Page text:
ask about your risk of VERY serious side effects before starting 5-FU Chemotherapy


American Cancer Society


Find Support and Treatment:  http://www.cancer.org/treatment/index


Guide to Cancer Drugs, specifically 5-FU: http://www.cancer.org/treatment/treatmentsandsideeffects/guidetocancerdrugs/fluorouracil


This page encourages you to discuss conditions with your doctor before starting treatment and here is what is said about DPD deficiency:


"If you have ever been told you have a dihydropyrimidine dehydrogenase (DPD) deficiency. DPD is an enzyme the body uses to process this drug. This inborn genetic abnormality can cause extreme side effects if you use 5-FU (even on your skin) or capecitabine. DPD deficiency can be present without symptoms, so you may not know you have it until you get one of these drugs or are tested for it."


Pasted from <http://www.cancer.org/treatment/treatmentsandsideeffects/guidetocancerdrugs/fluorouracil>


This page also lists possible side effects for which you should be alert and not bashful about discussing with your doctor at the first sign of trouble.  If you think your reaction is not normal, do not ignore the problem.


Colon Cancer Alliance  www.ccalliance.org

Enter 5-FU into the website's global search tool to find info on topics Chemotherapy and Biologics (here it identifies the drugs and the side effects but it does not discuss the probability of severe toxic reactions), Treatment Side Effects (no grading of the toxic effects), and Personal Stories among other related topics.


Live Strong   www.livestrong.org


Good support organization to help prepare for treatment but lacks specifics for dealing with individual treatment regimens such as 5-FU.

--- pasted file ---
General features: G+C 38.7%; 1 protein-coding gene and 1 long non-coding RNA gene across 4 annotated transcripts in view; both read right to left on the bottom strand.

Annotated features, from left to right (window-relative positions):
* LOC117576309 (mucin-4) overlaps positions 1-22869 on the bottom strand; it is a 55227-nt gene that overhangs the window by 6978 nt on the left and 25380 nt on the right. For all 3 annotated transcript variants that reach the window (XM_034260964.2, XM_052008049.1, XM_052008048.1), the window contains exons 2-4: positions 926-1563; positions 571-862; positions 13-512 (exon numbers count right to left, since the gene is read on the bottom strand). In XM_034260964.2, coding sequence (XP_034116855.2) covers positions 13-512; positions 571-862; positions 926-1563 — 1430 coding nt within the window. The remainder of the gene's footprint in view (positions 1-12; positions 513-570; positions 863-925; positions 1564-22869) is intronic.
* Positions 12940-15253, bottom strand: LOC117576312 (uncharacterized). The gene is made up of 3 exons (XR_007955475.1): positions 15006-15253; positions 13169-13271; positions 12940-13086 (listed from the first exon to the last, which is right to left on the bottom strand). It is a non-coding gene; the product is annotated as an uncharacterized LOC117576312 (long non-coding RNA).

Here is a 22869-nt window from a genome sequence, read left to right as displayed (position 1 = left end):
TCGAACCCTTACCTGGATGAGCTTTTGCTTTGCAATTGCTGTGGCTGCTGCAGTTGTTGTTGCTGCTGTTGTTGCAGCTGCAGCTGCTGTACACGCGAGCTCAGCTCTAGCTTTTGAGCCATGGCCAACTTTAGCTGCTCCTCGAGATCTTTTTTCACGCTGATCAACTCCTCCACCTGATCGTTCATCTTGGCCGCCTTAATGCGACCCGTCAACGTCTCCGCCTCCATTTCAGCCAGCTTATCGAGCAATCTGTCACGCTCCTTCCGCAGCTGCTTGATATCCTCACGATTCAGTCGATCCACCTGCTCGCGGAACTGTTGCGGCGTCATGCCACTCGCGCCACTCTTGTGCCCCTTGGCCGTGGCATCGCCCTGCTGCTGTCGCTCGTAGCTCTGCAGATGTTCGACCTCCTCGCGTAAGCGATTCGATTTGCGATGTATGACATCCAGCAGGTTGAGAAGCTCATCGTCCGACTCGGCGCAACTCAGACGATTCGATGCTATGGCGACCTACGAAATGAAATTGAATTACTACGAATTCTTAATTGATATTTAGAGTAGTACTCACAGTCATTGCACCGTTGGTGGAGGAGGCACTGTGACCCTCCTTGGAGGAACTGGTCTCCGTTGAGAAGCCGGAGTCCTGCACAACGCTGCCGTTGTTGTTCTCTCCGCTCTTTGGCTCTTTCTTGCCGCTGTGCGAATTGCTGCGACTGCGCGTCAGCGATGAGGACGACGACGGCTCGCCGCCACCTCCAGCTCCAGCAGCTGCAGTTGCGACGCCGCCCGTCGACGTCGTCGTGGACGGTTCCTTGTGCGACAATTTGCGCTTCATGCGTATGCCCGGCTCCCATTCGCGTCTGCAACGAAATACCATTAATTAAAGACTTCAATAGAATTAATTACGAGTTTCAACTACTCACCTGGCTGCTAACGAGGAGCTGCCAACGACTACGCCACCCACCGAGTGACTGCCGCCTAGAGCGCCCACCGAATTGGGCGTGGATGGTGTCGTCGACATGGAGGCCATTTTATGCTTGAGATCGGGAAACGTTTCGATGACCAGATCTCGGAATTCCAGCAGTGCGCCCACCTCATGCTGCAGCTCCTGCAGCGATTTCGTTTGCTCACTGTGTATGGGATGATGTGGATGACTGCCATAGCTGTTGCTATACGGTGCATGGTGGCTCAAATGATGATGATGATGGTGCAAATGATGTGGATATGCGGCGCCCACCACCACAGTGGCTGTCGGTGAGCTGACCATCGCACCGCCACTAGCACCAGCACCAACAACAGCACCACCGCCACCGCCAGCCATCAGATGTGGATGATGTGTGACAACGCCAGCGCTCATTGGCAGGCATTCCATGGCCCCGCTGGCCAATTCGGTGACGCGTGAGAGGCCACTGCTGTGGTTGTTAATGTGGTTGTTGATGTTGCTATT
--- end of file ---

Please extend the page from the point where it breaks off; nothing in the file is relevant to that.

StrongMom  https://www.strongmom.org/


"Our mission is to provide financial support for the Prettitore Family and to raise awareness of DPD deficiency while striving to make patient testing for DPD Deficiency a requirement prior to 5-FU based chemotherapy treatments."


US Food and Drug Administration (FDA)


The FDA publishes label warnings for drugs used in chemotherapy treatments.  


The package insert the FDA requires for Fluorouracil Intravenous use contains the following information:


Warning (Box Warning)

"It is recommended that fluorouracil be given only by or under the supervision

of a qualified physician who is experienced in cancer chemotherapy and who

is well versed in the use of potent antimetabolites. Because of the possibility

of severe toxic reactions, it is recommended that patients be hospitalized at

least during the initial course of therapy.



"Fluorouracil therapy is contraindicated for patients in a poor nutritional state, those

with depressed bone marrow function, those with potentially serious infections or

those with a known hypersensitivity to fluorouracil.






"Fluorouracil should be used with extreme caution in poor risk patients with a history

of high-dose pelvic irradiation or previous use of alkylating agents, those who have

a widespread involvement of bone marrow by metastatic tumors or those with

impaired hepatic or renal function.


"Rarely, unexpected, severe toxicity (e.g., stomatitis, diarrhea, neutropenia and

neurotoxicity) associated with 5-fluorouracil has been attributed to deficiency of

dihydropyrimidine dehydrogenase activity (emphasis added here).  A few patients have been rechallenged with 5-fluorouracil and despite 5-fluorouracil dose lowering, toxicity recurred and

progressed with worse morbidity.  Absence of this catabolic enzyme appears to

result in prolonged clearance of 5-fluorouracil.


"Pregnancy: Teratogenic Effects – Pregnancy Category D. Fluorouracil may cause

fetal harm when administered to a pregnant woman. Fluorouracil has been shown

to be teratogenic in laboratory animals. Fluorouracil exhibited maximum

teratogenicity when given to mice as single intraperitoneal injections of 10 to 40

mg/kg on day 10 or 12 of gestation. Similarly, intraperitoneal doses of 12 to 37

mg/kg given to rats between days 9 and 12 of gestation and intramuscular doses of

3 to 9 mg given to hamsters between days 8 and 11 of gestation were teratogenic.

Malformations included cleft palates, skeletal defects and deformed appendages,

paws and tails. The dosages which were teratogenic in animals are 1 to 3 times the

maximum recommended human therapeutic dose. In monkeys, divided doses of 40

mg/kg given between days 20 and 24 of gestation were not teratogenic.